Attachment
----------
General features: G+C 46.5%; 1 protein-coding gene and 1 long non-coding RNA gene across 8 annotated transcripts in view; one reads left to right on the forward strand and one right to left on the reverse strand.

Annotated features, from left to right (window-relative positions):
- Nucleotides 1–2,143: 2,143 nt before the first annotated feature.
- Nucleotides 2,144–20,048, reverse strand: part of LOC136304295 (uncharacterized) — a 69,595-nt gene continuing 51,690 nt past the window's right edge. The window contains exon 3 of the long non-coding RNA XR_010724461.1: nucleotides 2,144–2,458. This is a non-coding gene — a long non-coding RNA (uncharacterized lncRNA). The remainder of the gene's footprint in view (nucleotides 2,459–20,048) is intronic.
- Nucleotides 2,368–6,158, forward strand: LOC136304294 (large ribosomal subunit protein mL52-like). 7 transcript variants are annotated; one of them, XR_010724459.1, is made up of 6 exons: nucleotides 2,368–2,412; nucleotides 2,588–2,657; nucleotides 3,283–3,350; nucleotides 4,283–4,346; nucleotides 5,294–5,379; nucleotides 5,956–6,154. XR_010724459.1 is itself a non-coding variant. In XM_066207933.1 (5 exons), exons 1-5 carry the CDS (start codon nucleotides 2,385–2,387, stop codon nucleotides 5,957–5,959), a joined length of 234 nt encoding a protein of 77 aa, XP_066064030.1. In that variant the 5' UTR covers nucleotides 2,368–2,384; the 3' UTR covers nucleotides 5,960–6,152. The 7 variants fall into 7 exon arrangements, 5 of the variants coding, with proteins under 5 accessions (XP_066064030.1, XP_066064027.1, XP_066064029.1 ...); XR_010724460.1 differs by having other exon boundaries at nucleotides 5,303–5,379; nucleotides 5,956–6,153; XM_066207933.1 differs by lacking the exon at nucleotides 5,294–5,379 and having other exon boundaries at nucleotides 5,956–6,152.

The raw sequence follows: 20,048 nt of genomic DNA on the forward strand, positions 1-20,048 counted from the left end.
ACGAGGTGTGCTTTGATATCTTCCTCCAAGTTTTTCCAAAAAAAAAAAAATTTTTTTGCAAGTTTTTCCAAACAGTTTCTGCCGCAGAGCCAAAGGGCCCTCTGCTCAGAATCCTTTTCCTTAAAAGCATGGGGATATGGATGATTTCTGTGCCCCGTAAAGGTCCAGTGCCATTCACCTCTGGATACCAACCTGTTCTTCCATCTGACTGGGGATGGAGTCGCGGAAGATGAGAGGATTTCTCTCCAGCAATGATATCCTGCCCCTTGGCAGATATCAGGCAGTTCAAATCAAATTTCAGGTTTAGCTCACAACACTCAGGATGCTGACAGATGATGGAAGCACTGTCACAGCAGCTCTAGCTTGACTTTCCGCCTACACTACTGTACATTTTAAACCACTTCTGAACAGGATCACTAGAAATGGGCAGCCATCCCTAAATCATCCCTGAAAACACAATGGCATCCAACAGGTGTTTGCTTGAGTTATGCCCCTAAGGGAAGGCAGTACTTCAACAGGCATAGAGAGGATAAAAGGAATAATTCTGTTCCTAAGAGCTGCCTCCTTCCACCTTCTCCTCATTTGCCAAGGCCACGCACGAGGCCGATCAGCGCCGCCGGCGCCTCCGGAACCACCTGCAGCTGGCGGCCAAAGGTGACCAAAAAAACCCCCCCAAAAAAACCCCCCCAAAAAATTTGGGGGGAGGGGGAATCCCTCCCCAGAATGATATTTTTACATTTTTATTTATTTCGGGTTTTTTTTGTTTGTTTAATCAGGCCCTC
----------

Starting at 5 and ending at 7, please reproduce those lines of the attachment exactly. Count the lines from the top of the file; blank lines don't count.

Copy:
- Nucleotides 2,368–6,158, forward strand: LOC136304294 (large ribosomal subunit protein mL52-like). 7 transcript variants are annotated; one of them, XR_010724459.1, is made up of 6 exons: nucleotides 2,368–2,412; nucleotides 2,588–2,657; nucleotides 3,283–3,350; nucleotides 4,283–4,346; nucleotides 5,294–5,379; nucleotides 5,956–6,154. XR_010724459.1 is itself a non-coding variant. In XM_066207933.1 (5 exons), exons 1-5 carry the CDS (start codon nucleotides 2,385–2,387, stop codon nucleotides 5,957–5,959), a joined length of 234 nt encoding a protein of 77 aa, XP_066064030.1. In that variant the 5' UTR covers nucleotides 2,368–2,384; the 3' UTR covers nucleotides 5,960–6,152. The 7 variants fall into 7 exon arrangements, 5 of the variants coding, with proteins under 5 accessions (XP_066064030.1, XP_066064027.1, XP_066064029.1 ...); XR_010724460.1 differs by having other exon boundaries at nucleotides 5,303–5,379; nucleotides 5,956–6,153; XM_066207933.1 differs by lacking the exon at nucleotides 5,294–5,379 and having other exon boundaries at nucleotides 5,956–6,152.

The raw sequence follows: 20,048 nt of genomic DNA on the forward strand, positions 1-20,048 counted from the left end.
ACGAGGTGTGCTTTGATATCTTCCTCCAAGTTTTTCCAAAAAAAAAAAAATTTTTTTGCAAGTTTTTCCAAACAGTTTCTGCCGCAGAGCCAAAGGGCCCTCTGCTCAGAATCCTTTTCCTTAAAAGCATGGGGATATGGATGATTTCTGTGCCCCGTAAAGGTCCAGTGCCATTCACCTCTGGATACCAACCTGTTCTTCCATCTGACTGGGGATGGAGTCGCGGAAGATGAGAGGATTTCTCTCCAGCAATGATATCCTGCCCCTTGGCAGATATCAGGCAGTTCAAATCAAATTTCAGGTTTAGCTCACAACACTCAGGATGCTGACAGATGATGGAAGCACTGTCACAGCAGCTCTAGCTTGACTTTCCGCCTACACTACTGTACATTTTAAACCACTTCTGAACAGGATCACTAGAAATGGGCAGCCATCCCTAAATCATCCCTGAAAACACAATGGCATCCAACAGGTGTTTGCTTGAGTTATGCCCCTAAGGGAAGGCAGTACTTCAACAGGCATAGAGAGGATAAAAGGAATAATTCTGTTCCTAAGAGCTGCCTCCTTCCACCTTCTCCTCATTTGCCAAGGCCACGCACGAGGCCGATCAGCGCCGCCGGCGCCTCCGGAACCACCTGCAGCTGGCGGCCAAAGGTGACCAAAAAAACCCCCCCAAAAAAACCCCCCCAAAAAATTTGGGGGGAGGGGGAATCCCTCCCCAGAATGATATTTTTACATTTTTATTTATTTCGGGTTTTTTTTGTTTGTTTAATCAGGCCCTC